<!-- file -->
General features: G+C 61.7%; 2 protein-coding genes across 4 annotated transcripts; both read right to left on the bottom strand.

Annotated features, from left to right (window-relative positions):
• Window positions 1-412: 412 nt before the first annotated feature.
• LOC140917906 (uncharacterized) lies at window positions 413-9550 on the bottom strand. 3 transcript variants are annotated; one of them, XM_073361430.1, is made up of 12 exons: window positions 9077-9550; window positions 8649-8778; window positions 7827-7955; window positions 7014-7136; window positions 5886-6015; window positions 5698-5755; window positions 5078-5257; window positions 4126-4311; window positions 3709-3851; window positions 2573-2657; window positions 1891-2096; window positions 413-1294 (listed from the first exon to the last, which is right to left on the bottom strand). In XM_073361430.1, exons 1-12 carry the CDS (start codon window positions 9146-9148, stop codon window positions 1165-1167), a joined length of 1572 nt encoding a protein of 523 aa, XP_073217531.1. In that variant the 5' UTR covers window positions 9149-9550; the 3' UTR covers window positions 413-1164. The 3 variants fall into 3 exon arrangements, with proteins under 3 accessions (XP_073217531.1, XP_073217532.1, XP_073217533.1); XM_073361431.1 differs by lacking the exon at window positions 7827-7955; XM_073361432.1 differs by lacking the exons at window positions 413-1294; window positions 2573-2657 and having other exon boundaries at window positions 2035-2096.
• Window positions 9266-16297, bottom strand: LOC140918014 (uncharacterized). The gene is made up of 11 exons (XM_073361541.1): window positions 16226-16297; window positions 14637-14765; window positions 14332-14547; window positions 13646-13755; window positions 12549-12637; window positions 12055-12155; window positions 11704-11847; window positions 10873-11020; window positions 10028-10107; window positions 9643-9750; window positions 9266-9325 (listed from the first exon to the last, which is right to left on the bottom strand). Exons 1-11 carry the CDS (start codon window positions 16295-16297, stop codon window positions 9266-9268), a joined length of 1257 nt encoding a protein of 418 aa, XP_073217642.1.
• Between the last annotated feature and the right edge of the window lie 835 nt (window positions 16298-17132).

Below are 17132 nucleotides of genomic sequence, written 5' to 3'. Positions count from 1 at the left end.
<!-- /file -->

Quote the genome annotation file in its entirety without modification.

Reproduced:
General features: G+C 61.7%; 2 protein-coding genes across 4 annotated transcripts; both read right to left on the bottom strand.

Annotated features, from left to right (window-relative positions):
• Window positions 1-412: 412 nt before the first annotated feature.
• LOC140917906 (uncharacterized) lies at window positions 413-9550 on the bottom strand. 3 transcript variants are annotated; one of them, XM_073361430.1, is made up of 12 exons: window positions 9077-9550; window positions 8649-8778; window positions 7827-7955; window positions 7014-7136; window positions 5886-6015; window positions 5698-5755; window positions 5078-5257; window positions 4126-4311; window positions 3709-3851; window positions 2573-2657; window positions 1891-2096; window positions 413-1294 (listed from the first exon to the last, which is right to left on the bottom strand). In XM_073361430.1, exons 1-12 carry the CDS (start codon window positions 9146-9148, stop codon window positions 1165-1167), a joined length of 1572 nt encoding a protein of 523 aa, XP_073217531.1. In that variant the 5' UTR covers window positions 9149-9550; the 3' UTR covers window positions 413-1164. The 3 variants fall into 3 exon arrangements, with proteins under 3 accessions (XP_073217531.1, XP_073217532.1, XP_073217533.1); XM_073361431.1 differs by lacking the exon at window positions 7827-7955; XM_073361432.1 differs by lacking the exons at window positions 413-1294; window positions 2573-2657 and having other exon boundaries at window positions 2035-2096.
• Window positions 9266-16297, bottom strand: LOC140918014 (uncharacterized). The gene is made up of 11 exons (XM_073361541.1): window positions 16226-16297; window positions 14637-14765; window positions 14332-14547; window positions 13646-13755; window positions 12549-12637; window positions 12055-12155; window positions 11704-11847; window positions 10873-11020; window positions 10028-10107; window positions 9643-9750; window positions 9266-9325 (listed from the first exon to the last, which is right to left on the bottom strand). Exons 1-11 carry the CDS (start codon window positions 16295-16297, stop codon window positions 9266-9268), a joined length of 1257 nt encoding a protein of 418 aa, XP_073217642.1.
• Between the last annotated feature and the right edge of the window lie 835 nt (window positions 16298-17132).

Below are 17132 nucleotides of genomic sequence, written 5' to 3'. Positions count from 1 at the left end.